Growing and Grooving

I have been enjoying Liz Osler’s Little Groovers classes with my youngest son since he was a baby, and I was so pleased when Liz said that she would like to be one of the sponsors for this October’s Growing Families event in Manchester.  The not-for-profit event is for new and expectant families and the professionals who support them, and is taking place on Thursday 6th October in Manchester city centre.  You can find out more information here:

Liz wanted to take one of our “Seedling” sponsorship packages, which meant that she wanted to sponsor one of our six breakout sessions.  I thought she might take the one on Doula Care, or perhaps Babywearing, but she surprised me by saying that she would like to sponsor our session on Parenting Under Pressure, which is all about what happens when added stressors are put upon the parenting journey, such as premature birth or disability.

Her choice reminded me that we don’t all come in neat little boxes.  Just because she runs a jolly music class for babies and tots doesn’t mean that Liz has not experienced parenting under pressure.  I had the privilege of interviewing Liz this week and she explains here why she chose the session that she did, and how she has been affected by her own growing family.


Liz lives in Sale, Cheshire, with her partner and three children – eight year old daughter Myla, five year old son Tom and 15 month old little girl Stella. Her mum was a music teacher and she studied piano and oboe from the age of six, and did an Arts based degree in Fashion and Textile Design.  This is where she met her partner, Pete, and they then moved to London.  Veering away from art and music, Liz went into publishing and Pete a career working for a stock exchange.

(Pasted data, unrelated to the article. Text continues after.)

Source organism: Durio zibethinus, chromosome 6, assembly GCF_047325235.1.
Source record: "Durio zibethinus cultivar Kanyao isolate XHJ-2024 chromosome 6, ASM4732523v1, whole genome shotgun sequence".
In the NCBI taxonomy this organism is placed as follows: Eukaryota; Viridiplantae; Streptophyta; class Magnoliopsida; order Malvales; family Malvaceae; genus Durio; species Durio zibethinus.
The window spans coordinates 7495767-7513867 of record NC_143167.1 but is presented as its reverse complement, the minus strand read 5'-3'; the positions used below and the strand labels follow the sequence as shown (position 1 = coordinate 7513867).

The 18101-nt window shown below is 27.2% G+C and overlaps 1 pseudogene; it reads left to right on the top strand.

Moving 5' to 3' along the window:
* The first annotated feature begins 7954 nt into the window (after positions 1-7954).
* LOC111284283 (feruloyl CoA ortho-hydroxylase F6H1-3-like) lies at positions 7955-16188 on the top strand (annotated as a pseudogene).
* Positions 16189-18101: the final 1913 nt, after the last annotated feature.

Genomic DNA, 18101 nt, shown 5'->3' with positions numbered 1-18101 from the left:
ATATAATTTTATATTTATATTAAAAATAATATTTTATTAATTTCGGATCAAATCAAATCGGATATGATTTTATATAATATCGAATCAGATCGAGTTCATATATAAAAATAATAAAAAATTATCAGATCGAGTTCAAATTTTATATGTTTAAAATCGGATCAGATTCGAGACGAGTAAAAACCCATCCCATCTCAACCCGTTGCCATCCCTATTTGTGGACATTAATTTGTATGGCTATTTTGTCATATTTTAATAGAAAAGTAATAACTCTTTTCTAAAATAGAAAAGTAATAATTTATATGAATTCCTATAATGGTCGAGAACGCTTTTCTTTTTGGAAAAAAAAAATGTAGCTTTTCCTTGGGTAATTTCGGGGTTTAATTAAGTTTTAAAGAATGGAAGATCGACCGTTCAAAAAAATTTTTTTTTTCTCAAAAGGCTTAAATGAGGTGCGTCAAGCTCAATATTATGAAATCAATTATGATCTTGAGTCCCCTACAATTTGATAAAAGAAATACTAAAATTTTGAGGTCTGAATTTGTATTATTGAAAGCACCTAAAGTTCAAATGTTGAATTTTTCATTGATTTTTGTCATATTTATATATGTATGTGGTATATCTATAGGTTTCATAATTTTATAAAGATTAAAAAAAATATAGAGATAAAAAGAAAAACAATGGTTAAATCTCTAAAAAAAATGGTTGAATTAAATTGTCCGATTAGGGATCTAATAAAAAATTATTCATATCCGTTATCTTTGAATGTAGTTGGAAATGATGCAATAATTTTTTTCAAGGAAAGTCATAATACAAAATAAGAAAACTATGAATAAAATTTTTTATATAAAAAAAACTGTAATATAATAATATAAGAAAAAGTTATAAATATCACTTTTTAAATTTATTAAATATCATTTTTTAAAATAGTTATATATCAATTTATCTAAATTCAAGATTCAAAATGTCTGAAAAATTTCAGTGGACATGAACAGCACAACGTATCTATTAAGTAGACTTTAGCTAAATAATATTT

Then about 6 years ago they decided there was “more to life than staring at a screen” and they took the decision to both quit their steady jobs, sell their house and move their family to Manchester.  Pete had qualified as a clinical hypnotherapist whilst living in London, and once in Manchester began practising both privately and within the NHS, and Liz started Little Groovers.  They are now both doing what they really want to do, although the two of them being self-employed means a lot of “tag team parenting”!

Liz says that “Little Groovers is all me; I’ve arranged and recorded the music, invested in stacks of percussion instruments, made the website… everything!”  She now has Nicola on board as a second session leader, and between them they do classes every weekday in the south Manchester area, as well as private parties.

Little Groovers boy

Since having her youngest daughter 15 months ago Liz is taking a break from doing additional work in the evenings, but for some time she worked for two funded organisations that provide social opportunities for children with special needs. She facilitated music sessions for autistic children, and another social group for children with cerebral palsy and other complex needs. She describes “magic moments” such as watching a non-verbal young man demonstrate a sense of rhythm with the ‘boom whacker’ instruments, and children telling her that they “love making music”.